The reason I mention this particular ad is because it seems like an apt comparison to the limerick situation. Why? Well, because any reasonable person can look at that ad and see what Intel intended it to mean: the runners represent the fast processors, which are reading to spring into action for your business. It's even believable that it might have been vetted by a handful of people who didn't realise it was problematic (although someone at Intel eventually did, given that they tried to pull the ad before it was published), because all they saw was the intended message, and weren't thinking about any other connotations.
However, even if you don't notice it at first, once it's pointed out to you that this is a picture of six black men in poses that look very much like they're bowing down to one white man, the racial connotations of the ad become obvious - prominent even.
If you could somehow guarantee that the people who made this ad, and everyone who ever saw it, remained ignorant of the unintended racial connotations, you would have grounds to argue that the ad is harmless - because it would be. But you can never guarantee something like that - and, indeed, as soon as the ad was published a whole lot of people immediately pointed out the racial connotations.
And so here is the thing: Once you become aware of the racial connotations of the ad, standing by it, arguing that it's harmless, that it should be taken as it was intended and not as it's been interpreted, is no longer a position that a reasonable person can take. Claiming that the ad is okay is, at best, claiming that the racial connotations just don't matter, and at worst, saying that you endorse the racial connotations. Knowing about the racial connotations makes it morally impossible to simply shrug them off.
The reason this seems so much more clear-cut than the limerick issue is because we have all grown up in a society that abhors racial intolerance. We've been conditioned by a lifetime of input from both people we know and all kinds of media to be sensitive to racial issues. We have not, on the other hand, grown up in a society that abhors intolerance towards homosexuality or the transgendered - but that's starting to change now.
And so whether the problematic nature of the limerick was pointed out by someone on twitter or says that all men should be killed, or a howling internet mob, or one person working at Obsidian who said "Um, hey, maybe we shouldn't put this in our game", the point is that once you know about it, you can no longer defend it without implicitly endorsing it.
Obsidian's version of what happened is almost certainly true: the content wasn't vetted properly, and they've now corrected their mistake. But even if that isn't true, that doesn't mean that Obsidian caved. What it means is that someone pointed out why the limerick was problematic, and once Obsidian knew and understood this, they took the moral path.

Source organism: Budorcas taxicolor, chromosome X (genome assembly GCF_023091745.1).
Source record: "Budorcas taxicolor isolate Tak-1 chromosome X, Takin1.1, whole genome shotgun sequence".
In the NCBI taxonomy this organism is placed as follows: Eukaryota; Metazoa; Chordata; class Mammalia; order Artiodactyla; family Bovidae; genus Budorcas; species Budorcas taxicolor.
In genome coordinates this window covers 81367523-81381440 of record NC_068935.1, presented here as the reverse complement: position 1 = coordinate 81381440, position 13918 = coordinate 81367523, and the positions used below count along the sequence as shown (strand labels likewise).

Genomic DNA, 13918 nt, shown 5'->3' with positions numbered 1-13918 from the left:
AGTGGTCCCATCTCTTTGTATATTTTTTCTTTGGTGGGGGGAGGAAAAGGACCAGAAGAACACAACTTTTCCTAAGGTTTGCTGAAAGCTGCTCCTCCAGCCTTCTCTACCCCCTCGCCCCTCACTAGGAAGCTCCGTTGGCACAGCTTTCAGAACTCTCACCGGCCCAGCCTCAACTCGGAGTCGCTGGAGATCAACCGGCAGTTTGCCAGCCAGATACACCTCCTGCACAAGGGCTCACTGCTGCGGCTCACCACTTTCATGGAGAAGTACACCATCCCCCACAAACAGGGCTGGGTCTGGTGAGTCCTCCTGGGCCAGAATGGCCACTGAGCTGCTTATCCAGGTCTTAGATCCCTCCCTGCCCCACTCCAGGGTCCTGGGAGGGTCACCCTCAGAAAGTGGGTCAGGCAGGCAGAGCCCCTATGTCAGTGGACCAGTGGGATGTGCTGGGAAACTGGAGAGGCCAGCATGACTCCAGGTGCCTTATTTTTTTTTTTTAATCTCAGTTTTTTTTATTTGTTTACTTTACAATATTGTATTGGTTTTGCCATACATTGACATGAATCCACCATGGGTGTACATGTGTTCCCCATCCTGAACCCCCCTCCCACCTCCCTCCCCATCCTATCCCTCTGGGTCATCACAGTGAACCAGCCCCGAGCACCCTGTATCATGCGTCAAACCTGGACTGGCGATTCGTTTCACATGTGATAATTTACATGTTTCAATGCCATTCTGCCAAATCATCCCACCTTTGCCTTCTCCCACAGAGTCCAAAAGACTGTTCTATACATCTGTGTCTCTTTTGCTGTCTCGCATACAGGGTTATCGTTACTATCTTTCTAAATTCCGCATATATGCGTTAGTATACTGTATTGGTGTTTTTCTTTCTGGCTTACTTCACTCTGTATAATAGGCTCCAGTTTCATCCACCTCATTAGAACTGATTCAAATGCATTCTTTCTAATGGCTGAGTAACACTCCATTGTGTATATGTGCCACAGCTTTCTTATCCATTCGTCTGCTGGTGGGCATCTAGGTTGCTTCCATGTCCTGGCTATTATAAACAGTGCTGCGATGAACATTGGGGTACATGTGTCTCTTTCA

There is no conspiracy theory. This movement isn't being driven by a howling mob of crazies (even if that howling mob actually exists). It's a much larger and broader movement than that. Society is changing, that's all.
I love how you still haven't answered to any argument I presented to you.
And so whether the problematic nature of the limerick was pointed out by someone on twitter or says that all men should be killed,
How and why is that irrelevant. Explain it to me. What I see there is a literal bigot complaining about being offended by a joke. Yet you completely disregard that because it caters to your crowd. Something that I have seen massively increasing from people in favour of Social Justice.
There's an old saying: "Even a broken clock is right twice a day." What this means is that even an unreliable person can occasionally be correct - even if only by accident. Let's say that I was a compulsive liar. Everything that came out of my mouth was a lie - except that one day, I said "If you don't eat food, you'll starve and die." Would you immediately disregard everything you know about survival and refuse to eat food anymore, just because if I said it, it must be a lie? No, because you already knew that you need to eat food in order to live, and the fact that an unreliable person said it doesn't somehow make it untrue. And by continuing to eat food, it doesn't mean that you automatically start believing all the other things I've said, either.
Well, the same goes for opinions. I, and a great many others, already believe that it is wrong to make jokes that cast transgendered people in a negative light. That someone who also believes that all men should be killed also said it does not make us suddenly change our opinions. Nor does it mean that we agree with the "all men must be killed" opinion.